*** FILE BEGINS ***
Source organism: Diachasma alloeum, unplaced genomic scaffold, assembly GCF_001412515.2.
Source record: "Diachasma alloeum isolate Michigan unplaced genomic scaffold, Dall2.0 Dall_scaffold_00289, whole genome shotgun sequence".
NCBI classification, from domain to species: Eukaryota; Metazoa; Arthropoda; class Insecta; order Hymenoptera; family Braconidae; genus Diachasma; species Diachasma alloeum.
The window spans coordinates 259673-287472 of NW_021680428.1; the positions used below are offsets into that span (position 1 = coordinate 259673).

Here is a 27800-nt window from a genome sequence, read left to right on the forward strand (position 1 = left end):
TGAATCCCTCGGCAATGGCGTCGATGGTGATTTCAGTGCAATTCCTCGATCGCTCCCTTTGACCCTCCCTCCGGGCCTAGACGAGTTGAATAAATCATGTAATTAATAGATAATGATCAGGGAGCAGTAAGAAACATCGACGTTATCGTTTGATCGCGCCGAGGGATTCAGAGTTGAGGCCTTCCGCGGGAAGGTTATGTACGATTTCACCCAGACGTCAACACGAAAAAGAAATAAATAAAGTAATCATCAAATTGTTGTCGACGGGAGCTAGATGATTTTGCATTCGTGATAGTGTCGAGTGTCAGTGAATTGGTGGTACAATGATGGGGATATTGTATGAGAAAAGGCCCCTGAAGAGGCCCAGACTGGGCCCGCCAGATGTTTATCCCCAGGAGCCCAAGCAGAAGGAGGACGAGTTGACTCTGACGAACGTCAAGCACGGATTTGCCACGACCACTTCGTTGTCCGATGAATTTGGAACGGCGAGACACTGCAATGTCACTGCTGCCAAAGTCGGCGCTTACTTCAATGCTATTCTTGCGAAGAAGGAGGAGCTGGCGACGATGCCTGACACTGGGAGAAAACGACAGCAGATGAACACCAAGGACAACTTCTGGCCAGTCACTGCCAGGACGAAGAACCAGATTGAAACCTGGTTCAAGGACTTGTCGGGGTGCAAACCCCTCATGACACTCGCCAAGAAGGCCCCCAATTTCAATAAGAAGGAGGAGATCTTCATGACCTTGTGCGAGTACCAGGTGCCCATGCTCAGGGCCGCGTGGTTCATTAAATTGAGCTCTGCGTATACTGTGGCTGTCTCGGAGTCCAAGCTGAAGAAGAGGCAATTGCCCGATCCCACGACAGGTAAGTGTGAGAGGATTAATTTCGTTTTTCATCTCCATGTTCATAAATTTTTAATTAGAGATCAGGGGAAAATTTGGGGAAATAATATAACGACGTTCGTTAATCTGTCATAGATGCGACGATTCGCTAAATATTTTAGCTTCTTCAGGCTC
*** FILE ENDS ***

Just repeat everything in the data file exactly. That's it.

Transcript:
Source organism: Diachasma alloeum, unplaced genomic scaffold, assembly GCF_001412515.2.
Source record: "Diachasma alloeum isolate Michigan unplaced genomic scaffold, Dall2.0 Dall_scaffold_00289, whole genome shotgun sequence".
NCBI classification, from domain to species: Eukaryota; Metazoa; Arthropoda; class Insecta; order Hymenoptera; family Braconidae; genus Diachasma; species Diachasma alloeum.
The window spans coordinates 259673-287472 of NW_021680428.1; the positions used below are offsets into that span (position 1 = coordinate 259673).

Here is a 27800-nt window from a genome sequence, read left to right on the forward strand (position 1 = left end):
TGAATCCCTCGGCAATGGCGTCGATGGTGATTTCAGTGCAATTCCTCGATCGCTCCCTTTGACCCTCCCTCCGGGCCTAGACGAGTTGAATAAATCATGTAATTAATAGATAATGATCAGGGAGCAGTAAGAAACATCGACGTTATCGTTTGATCGCGCCGAGGGATTCAGAGTTGAGGCCTTCCGCGGGAAGGTTATGTACGATTTCACCCAGACGTCAACACGAAAAAGAAATAAATAAAGTAATCATCAAATTGTTGTCGACGGGAGCTAGATGATTTTGCATTCGTGATAGTGTCGAGTGTCAGTGAATTGGTGGTACAATGATGGGGATATTGTATGAGAAAAGGCCCCTGAAGAGGCCCAGACTGGGCCCGCCAGATGTTTATCCCCAGGAGCCCAAGCAGAAGGAGGACGAGTTGACTCTGACGAACGTCAAGCACGGATTTGCCACGACCACTTCGTTGTCCGATGAATTTGGAACGGCGAGACACTGCAATGTCACTGCTGCCAAAGTCGGCGCTTACTTCAATGCTATTCTTGCGAAGAAGGAGGAGCTGGCGACGATGCCTGACACTGGGAGAAAACGACAGCAGATGAACACCAAGGACAACTTCTGGCCAGTCACTGCCAGGACGAAGAACCAGATTGAAACCTGGTTCAAGGACTTGTCGGGGTGCAAACCCCTCATGACACTCGCCAAGAAGGCCCCCAATTTCAATAAGAAGGAGGAGATCTTCATGACCTTGTGCGAGTACCAGGTGCCCATGCTCAGGGCCGCGTGGTTCATTAAATTGAGCTCTGCGTATACTGTGGCTGTCTCGGAGTCCAAGCTGAAGAAGAGGCAATTGCCCGATCCCACGACAGGTAAGTGTGAGAGGATTAATTTCGTTTTTCATCTCCATGTTCATAAATTTTTAATTAGAGATCAGGGGAAAATTTGGGGAAATAATATAACGACGTTCGTTAATCTGTCATAGATGCGACGATTCGCTAAATATTTTAGCTTCTTCAGGCTC